Held at: Haverford College Quaker & Special Collections [Contact Us]370 Lancaster Ave, Haverford, PA 19041
This is a finding aid. It is a description of archival material held at the Haverford College Quaker & Special Collections. Unless otherwise noted, the materials described below are physically available in their reading room, and not digitally available through the web.
Overview and metadata sections
Henry Simmons (1768-1807) was born on September 15, 1768, to Henry Simmons Sr. and Mary Paxson, the youngest of their five children. Before he was a year old, Simmons's mother died, and his father married Sarah Dun. Simmons's father and step mother went on to have eight more children. Despite Simmons's relative lack of formal education in his youth, he went on to be a school teacher on the Oneida reservation from 1796 to 1797, and at Cornplanter's village from 1798 to 1799.
Henry Simmons belonged to the Middletown Monthly Meeting, where he first expressed his desire to help Indigenous peoples. After Middletown Monthly Meeting found Simmons suitable for missionary work, he was given a certificate from that meeting, recommending him for missionary service to the Philadelphia Yearly Meeting Indian Committee. Along with Halliday Jackson and Joel Swayne, Simmons was invited by Cornplanter (Gaiänt'wakê, John Abeel) to spend a year with the Seneca Nation during which the group of missionaries set up a school and model farm.
Henry Simmons married Rachel Preston in 1800, and the couple had four children: Deborah (b. 1804), John (b. 1803), Hannah (b. 1806), and Henryetta (b. 1808). Simmons died in Pennsylvania in 1807.
This collection is comprised of four volumes of Henry Simmons's journals, the majority of which are related to time Simmons spent with the Oneida and Seneca nations. In addition to the four handwritten journals, the collection includes two photocopies of Simmons's 1796-1797 journal (volume 1), and a single typed transcript of Simmons's 1799 journal (volume 2).
Processed by Kara Flynn; completed July, 2015.
- Haverford College Quaker & Special Collections
- Finding Aid Author
- Kara Flynn
- Finding Aid Date
- July, 2015
- Access Restrictions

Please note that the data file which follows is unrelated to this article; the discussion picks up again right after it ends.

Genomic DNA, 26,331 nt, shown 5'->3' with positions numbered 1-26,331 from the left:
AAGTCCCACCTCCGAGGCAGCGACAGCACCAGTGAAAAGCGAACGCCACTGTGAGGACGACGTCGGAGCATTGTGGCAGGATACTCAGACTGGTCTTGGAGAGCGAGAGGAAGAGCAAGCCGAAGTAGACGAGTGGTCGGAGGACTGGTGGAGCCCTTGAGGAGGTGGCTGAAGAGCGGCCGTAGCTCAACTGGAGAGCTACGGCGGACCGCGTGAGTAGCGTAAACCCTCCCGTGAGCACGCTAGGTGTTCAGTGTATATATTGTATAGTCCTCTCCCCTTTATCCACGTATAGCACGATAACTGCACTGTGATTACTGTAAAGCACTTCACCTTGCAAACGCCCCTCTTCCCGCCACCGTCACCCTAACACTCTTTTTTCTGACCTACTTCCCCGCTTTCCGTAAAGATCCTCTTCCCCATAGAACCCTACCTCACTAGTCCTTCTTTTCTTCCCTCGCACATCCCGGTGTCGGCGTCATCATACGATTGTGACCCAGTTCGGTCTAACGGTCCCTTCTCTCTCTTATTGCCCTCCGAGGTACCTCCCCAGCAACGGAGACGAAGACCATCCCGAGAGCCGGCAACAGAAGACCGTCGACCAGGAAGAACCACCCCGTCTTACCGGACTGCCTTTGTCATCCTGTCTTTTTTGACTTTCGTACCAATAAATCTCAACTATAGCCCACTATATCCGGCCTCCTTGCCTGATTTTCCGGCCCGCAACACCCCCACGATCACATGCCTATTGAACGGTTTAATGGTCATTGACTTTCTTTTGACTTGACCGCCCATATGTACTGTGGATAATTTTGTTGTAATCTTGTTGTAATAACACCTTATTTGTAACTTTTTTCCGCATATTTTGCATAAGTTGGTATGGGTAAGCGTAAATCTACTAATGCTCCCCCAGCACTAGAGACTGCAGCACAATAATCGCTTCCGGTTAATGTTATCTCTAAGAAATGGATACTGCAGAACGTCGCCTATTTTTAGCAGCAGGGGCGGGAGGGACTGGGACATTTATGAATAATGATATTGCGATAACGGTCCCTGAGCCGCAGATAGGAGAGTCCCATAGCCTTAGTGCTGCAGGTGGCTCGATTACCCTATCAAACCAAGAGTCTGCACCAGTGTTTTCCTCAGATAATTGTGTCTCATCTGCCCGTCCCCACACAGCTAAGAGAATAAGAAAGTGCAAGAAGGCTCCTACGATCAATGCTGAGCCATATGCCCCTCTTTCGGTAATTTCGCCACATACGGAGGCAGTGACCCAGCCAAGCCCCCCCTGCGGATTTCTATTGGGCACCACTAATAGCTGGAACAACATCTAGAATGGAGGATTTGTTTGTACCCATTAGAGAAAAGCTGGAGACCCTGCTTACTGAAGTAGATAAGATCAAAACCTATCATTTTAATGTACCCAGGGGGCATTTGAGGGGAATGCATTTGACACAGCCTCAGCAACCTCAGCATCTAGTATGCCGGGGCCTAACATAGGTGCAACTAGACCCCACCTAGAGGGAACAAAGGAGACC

The collection is open for research use.
- Use Restrictions
Standard Federal Copyright Laws Apply (U.S. Title 17).
This volume includes a copy of Simmons's removal certificate and records of the names and ages of girls from Oneida Country placed in Friends families in Chester County. Entries describe Simmons's travels from Philadelphia to Oneida Country on a mission to the "Stockbridge Indians," a band of Mohicans living with the Oneida tribe in Oneida Country. Simmons describes how he encourages the Stockbridge Mohicans to form a school and learn European-American style agriculture, and his encouragement of sobriety among the tribe members. Simmons also provides accounts of meetings between Friends and the Stockbridge Mohicans.
Two photocopies of volume 1 of Simmons's diary.
This volume describes Simmons's visit to Cornplanter, a Seneca chief, in 1799. During Simmons's stay with the Seneca, he teaches both children and occassionally adults. In addition to descriptions of his duties as a teacher, Simmons describes interactions between himself and the Senecas outside of school, particularly as concern discussions of Christianity.
This volume is a typed transcript of voulme 2, Simmons's journal describing his time with Seneca chief, Cornplanter. The transcript was prepared by Dr. Frederic C. Sharpless in 1964.
This volume describes Simmons's visit to Friends in Western Pennsylvania from 5th month-8th month, 1800, on a trip to survey the quality of a tract of land in that area. Entries include descriptions of occasional interactions with indigenous nations.
This volume is a handwritten partial copy of volume 3 in the collection. This partial copy includes entries from 5th month-7th month, 1800.